Answers On The Fly: A Reader Mailbag
Welcome to Answers On The Fly. Answers On The Fly is a weekly reader mailbag feature in which our writers give insight into questions fans are asking. Our research department collects these questions via email, Twitter, and Facebook, and also scours the four corners of roughly Tucker, GA, to find out what Atlanta Braves fans want to know.
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We recently began a weekly podcast tentatively titled the Podcast To Be Named Later (like the player, but different). One of our readers/listeners has pointed out that Outfield Fly Rule may be a better name for the podcast:
For what it’s worth- you guys should just use Outfield Fly Rule as the name of your podcast. It is wonderfully specific for Braves fans, it sounds clever, and there are already a handful of PTBNL-named podcasts. Just my two cents.
He may have a point. It is a reference to a well known event involving the Atlanta Braves. Still, our research showed that most podcasts of this type (an extension of a blog) had a different name from the blog itself. Some, like Effectively Wild, are successful on their own merits, while others are not.
So, we’re going to open the floor to a little crowd-sourcing. Let us know what you think. Leave your suggestions in the comments section below, or send them to us using one of the methods outlines above.
Now, on to the questions…
What happens if the unimaginable happens and Kyle Kendrick, Jhoulys Chacin, and Bud Norris have great springs along with Mike Foltynewicz, Williams Perez, Tyrell Jenkins, Aaron Blair, Ryan Weber, Manny Banuelos (etc anyone that has a shot at the rotation). I know it is nearly impossible for this to happen but is it possible that those three vets having successful springs hurts the development of our young guys that are big league ready?
– Benjamin R.
Chris Jervis: This is a good thing, if it happens. Norris was brought in solely to providing innings. The quantity of innings pitched by Norris is very likely more important than the quality of the innings pitched by him this year. If he were to also have a good season, he could maybe yield a minor prospect at the deadline. He’s not going to bring back anything of significance, but at this point for the Braves, it’s all about stockpiling young players to spread the risk and help with depth and future acquisitions.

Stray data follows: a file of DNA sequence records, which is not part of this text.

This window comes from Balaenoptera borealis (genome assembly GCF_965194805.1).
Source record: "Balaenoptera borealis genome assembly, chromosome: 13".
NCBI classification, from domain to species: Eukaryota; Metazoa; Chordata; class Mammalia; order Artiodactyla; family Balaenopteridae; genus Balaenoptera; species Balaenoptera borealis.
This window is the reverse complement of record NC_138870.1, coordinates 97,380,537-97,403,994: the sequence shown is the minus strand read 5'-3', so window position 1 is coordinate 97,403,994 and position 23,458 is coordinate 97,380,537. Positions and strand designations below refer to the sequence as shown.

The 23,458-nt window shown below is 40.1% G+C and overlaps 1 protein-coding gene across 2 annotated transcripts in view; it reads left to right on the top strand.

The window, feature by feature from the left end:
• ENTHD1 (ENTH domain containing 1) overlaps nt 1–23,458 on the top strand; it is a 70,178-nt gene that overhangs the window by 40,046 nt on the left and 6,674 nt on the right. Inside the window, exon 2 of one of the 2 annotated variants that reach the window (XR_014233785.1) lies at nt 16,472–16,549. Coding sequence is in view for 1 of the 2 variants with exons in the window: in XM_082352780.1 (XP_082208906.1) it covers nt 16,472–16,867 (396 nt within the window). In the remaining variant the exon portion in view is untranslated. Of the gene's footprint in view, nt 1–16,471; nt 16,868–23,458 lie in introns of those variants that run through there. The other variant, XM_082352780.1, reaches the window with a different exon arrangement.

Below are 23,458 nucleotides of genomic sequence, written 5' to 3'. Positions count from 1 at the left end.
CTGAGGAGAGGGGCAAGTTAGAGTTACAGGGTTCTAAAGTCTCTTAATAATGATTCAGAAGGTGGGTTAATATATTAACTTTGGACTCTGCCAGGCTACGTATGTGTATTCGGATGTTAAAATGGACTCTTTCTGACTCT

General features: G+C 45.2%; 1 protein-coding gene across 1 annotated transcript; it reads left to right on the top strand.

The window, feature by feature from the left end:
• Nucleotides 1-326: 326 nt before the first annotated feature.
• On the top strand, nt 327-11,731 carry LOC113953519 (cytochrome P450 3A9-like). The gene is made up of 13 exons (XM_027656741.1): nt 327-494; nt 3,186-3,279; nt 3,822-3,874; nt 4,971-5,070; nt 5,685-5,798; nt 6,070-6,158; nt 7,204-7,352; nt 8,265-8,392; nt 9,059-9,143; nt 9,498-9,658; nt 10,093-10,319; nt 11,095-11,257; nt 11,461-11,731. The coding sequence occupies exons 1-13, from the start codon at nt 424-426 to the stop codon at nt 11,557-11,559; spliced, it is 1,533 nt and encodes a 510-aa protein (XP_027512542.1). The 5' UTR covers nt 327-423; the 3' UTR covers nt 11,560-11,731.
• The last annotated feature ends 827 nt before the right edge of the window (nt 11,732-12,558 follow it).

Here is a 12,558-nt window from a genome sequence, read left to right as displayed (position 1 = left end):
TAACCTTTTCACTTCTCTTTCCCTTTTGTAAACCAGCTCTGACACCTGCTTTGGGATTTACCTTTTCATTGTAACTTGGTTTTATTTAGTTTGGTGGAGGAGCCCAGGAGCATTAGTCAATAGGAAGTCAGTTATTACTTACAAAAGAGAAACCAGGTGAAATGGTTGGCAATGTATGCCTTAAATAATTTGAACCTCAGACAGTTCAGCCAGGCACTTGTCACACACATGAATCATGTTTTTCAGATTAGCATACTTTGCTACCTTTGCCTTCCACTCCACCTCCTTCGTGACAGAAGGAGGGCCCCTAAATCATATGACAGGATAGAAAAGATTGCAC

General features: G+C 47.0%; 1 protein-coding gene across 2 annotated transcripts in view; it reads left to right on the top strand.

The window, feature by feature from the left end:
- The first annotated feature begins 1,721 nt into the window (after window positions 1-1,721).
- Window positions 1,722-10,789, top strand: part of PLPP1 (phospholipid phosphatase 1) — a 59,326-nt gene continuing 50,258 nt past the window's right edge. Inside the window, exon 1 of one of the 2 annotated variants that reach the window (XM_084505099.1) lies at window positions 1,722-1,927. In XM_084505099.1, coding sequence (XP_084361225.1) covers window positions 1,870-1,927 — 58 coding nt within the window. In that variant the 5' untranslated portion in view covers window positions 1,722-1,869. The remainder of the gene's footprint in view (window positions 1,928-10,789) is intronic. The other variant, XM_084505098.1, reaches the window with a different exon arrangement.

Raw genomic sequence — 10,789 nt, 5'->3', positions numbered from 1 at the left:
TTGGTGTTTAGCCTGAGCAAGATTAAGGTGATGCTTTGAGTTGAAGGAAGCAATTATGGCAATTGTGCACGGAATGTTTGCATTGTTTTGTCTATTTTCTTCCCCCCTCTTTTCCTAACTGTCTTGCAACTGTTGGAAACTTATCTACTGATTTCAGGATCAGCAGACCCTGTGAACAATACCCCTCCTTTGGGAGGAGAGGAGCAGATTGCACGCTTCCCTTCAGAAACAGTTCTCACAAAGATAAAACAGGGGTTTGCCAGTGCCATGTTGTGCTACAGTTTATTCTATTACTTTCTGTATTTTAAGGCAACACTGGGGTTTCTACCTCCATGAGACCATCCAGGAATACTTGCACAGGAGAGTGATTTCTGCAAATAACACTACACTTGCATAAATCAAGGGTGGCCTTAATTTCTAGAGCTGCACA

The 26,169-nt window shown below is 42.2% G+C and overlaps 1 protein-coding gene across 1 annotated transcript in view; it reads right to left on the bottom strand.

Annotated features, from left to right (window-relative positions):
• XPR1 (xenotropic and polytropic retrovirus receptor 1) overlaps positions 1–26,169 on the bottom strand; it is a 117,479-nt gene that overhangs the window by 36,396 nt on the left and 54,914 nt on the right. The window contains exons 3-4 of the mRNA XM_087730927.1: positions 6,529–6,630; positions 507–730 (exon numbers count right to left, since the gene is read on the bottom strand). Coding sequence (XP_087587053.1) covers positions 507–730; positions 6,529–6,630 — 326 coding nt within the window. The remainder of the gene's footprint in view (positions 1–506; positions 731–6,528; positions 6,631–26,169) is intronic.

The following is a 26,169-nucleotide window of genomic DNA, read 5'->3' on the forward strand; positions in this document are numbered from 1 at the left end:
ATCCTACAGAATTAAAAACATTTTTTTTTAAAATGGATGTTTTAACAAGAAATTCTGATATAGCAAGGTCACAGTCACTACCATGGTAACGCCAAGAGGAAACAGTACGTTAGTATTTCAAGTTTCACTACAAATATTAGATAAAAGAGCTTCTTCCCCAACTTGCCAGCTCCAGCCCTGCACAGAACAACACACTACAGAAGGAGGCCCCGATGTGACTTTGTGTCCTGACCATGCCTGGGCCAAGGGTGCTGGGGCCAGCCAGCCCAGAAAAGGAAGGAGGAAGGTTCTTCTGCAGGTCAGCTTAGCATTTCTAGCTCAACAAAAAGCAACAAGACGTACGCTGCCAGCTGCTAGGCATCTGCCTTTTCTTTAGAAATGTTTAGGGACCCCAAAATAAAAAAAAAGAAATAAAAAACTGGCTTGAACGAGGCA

If the older vets are producing at a good level at the same time that the young pitchers are also producing, then the vets may be moved. The Braves aren’t going to stunt development and delay debuts just so a veteran can keep pitching. That veteran can keep pitching in another city, which frees up a little payroll and yields another player for Atlanta.
The young guys having great springs and/or starts to the season also may put the Braves in a situation where they are more able to move a young arm (rather than multiple young arms) for a bat.
Are you having as tough of a time as I am not getting really excited that the Braves found a diamond in the rough with Adonis Garcia? Everything tells me to just slow my roll, but if he’s going to keep hitting like Vladimir Guerrero, that’s going to be difficult.
– Thomas Poe (see Thomas’ work at AtlantaBraves.About.com)
Chris: Adonis Garcia is probably the one player this year that causes the most disagreement among ‘traditional’ fans and fans who are more analytically inclined. Garcia had a pretty good run last year. He showed a good bit of power in limited plate appearances, and he seemed to come through at some key times in an otherwise unremarkable second half for the Braves.
Many folks look at his season last year and say ‘He hit 10 HR in less than 200 at bats. Imagine what he could do with 500 at bats!’ The problem with that, though, is that it is an incredibly small sample size. And, it doesn’t account for regression. Or adjustments made by opposing pitchers.